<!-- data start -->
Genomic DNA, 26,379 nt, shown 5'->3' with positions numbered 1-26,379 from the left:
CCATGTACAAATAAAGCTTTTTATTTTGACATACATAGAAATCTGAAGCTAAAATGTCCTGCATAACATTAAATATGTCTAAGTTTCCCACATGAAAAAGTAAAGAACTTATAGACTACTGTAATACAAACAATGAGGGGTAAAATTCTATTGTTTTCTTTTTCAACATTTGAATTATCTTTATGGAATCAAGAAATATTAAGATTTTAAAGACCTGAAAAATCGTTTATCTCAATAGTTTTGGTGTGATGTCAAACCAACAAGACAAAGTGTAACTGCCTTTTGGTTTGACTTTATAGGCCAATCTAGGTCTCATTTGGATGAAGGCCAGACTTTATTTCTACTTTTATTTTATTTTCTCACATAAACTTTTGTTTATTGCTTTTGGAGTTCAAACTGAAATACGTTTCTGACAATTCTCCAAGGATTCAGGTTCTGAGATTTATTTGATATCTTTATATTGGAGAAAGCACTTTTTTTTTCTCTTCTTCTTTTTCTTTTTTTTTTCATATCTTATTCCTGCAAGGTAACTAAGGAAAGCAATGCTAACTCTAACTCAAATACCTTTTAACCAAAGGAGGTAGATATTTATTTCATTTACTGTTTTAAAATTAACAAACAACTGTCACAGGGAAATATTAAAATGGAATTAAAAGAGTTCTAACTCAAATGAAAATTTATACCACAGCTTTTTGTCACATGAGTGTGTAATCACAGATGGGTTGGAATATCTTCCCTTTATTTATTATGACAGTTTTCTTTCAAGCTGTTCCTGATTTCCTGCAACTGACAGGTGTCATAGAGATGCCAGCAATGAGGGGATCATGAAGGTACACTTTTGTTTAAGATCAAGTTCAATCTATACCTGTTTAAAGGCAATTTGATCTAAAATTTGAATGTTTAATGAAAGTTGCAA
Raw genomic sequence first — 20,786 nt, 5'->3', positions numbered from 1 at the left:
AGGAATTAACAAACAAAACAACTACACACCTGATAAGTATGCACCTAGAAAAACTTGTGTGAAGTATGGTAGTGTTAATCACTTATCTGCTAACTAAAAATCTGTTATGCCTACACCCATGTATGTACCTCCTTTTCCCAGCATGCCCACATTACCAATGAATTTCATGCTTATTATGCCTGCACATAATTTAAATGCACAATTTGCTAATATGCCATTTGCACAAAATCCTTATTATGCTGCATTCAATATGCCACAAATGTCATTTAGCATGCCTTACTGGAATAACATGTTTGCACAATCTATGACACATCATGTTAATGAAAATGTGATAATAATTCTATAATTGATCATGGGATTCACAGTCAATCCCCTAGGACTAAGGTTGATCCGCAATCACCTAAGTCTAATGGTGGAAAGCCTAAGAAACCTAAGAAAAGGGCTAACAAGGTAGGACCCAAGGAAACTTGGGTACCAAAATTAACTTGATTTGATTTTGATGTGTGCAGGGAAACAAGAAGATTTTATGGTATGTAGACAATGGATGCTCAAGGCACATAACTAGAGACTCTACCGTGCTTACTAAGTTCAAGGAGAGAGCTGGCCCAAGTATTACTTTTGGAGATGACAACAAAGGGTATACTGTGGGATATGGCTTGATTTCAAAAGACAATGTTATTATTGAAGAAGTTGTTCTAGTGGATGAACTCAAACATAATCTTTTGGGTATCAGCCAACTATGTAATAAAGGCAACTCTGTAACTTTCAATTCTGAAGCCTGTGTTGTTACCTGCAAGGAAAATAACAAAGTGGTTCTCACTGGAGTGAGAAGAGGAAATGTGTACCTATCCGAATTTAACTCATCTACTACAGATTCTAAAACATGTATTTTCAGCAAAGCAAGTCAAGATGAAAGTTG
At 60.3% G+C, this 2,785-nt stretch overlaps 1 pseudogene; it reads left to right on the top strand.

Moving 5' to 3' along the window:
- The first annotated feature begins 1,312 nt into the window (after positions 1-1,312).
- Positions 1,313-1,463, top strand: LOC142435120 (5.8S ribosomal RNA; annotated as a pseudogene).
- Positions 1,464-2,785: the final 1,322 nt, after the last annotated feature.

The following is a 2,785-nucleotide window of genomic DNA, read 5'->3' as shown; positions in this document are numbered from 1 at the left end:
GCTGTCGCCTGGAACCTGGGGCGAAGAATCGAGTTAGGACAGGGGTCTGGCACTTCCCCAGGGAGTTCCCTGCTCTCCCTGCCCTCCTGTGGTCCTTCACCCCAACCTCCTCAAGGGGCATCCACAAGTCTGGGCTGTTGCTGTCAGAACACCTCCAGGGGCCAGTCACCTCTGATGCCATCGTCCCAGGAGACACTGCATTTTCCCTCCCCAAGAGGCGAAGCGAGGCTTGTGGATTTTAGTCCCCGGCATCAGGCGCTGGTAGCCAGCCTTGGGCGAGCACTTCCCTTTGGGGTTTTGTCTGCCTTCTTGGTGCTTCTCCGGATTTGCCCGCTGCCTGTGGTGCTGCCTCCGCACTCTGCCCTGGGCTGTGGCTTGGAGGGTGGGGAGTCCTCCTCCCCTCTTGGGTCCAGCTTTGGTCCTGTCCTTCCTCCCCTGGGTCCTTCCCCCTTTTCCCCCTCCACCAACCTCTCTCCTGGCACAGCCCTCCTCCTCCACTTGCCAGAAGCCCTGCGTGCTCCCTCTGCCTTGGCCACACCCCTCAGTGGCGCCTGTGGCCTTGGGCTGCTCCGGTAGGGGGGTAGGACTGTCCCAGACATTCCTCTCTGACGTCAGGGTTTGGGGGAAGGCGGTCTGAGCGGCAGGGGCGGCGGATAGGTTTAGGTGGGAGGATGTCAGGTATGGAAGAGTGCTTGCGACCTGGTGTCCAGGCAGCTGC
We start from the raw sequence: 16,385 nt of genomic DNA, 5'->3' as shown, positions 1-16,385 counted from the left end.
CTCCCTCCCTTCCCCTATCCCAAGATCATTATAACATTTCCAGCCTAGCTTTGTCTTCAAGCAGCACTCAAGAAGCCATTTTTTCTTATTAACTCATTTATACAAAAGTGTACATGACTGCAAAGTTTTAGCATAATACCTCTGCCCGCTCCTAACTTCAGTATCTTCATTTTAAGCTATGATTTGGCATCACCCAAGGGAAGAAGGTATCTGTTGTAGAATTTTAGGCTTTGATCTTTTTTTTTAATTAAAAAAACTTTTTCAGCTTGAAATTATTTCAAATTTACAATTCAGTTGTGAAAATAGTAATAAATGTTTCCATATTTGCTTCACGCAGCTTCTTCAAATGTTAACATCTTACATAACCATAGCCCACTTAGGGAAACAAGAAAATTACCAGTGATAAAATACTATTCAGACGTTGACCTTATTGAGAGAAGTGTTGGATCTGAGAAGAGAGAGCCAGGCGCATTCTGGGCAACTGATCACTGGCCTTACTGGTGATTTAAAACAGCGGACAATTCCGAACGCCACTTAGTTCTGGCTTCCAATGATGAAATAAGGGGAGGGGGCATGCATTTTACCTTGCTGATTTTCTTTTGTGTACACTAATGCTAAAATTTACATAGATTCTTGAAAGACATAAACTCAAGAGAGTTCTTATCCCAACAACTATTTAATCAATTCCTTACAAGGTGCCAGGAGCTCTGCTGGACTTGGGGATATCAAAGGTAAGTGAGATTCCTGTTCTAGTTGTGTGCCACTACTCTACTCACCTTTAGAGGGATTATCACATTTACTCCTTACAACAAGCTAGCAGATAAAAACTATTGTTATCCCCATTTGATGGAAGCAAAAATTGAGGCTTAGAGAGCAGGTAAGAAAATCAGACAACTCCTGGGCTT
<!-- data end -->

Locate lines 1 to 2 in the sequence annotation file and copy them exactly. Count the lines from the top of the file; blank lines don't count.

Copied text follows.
Genomic DNA, 26,379 nt, shown 5'->3' with positions numbered 1-26,379 from the left:
CCATGTACAAATAAAGCTTTTTATTTTGACATACATAGAAATCTGAAGCTAAAATGTCCTGCATAACATTAAATATGTCTAAGTTTCCCACATGAAAAAGTAAAGAACTTATAGACTACTGTAATACAAACAATGAGGGGTAAAATTCTATTGTTTTCTTTTTCAACATTTGAATTATCTTTATGGAATCAAGAAATATTAAGATTTTAAAGACCTGAAAAATCGTTTATCTCAATAGTTTTGGTGTGATGTCAAACCAACAAGACAAAGTGTAACTGCCTTTTGGTTTGACTTTATAGGCCAATCTAGGTCTCATTTGGATGAAGGCCAGACTTTATTTCTACTTTTATTTTATTTTCTCACATAAACTTTTGTTTATTGCTTTTGGAGTTCAAACTGAAATACGTTTCTGACAATTCTCCAAGGATTCAGGTTCTGAGATTTATTTGATATCTTTATATTGGAGAAAGCACTTTTTTTTTCTCTTCTTCTTTTTCTTTTTTTTTTCATATCTTATTCCTGCAAGGTAACTAAGGAAAGCAATGCTAACTCTAACTCAAATACCTTTTAACCAAAGGAGGTAGATATTTATTTCATTTACTGTTTTAAAATTAACAAACAACTGTCACAGGGAAATATTAAAATGGAATTAAAAGAGTTCTAACTCAAATGAAAATTTATACCACAGCTTTTTGTCACATGAGTGTGTAATCACAGATGGGTTGGAATATCTTCCCTTTATTTATTATGACAGTTTTCTTTCAAGCTGTTCCTGATTTCCTGCAACTGACAGGTGTCATAGAGATGCCAGCAATGAGGGGATCATGAAGGTACACTTTTGTTTAAGATCAAGTTCAATCTATACCTGTTTAAAGGCAATTTGATCTAAAATTTGAATGTTTAATGAAAGTTGCAA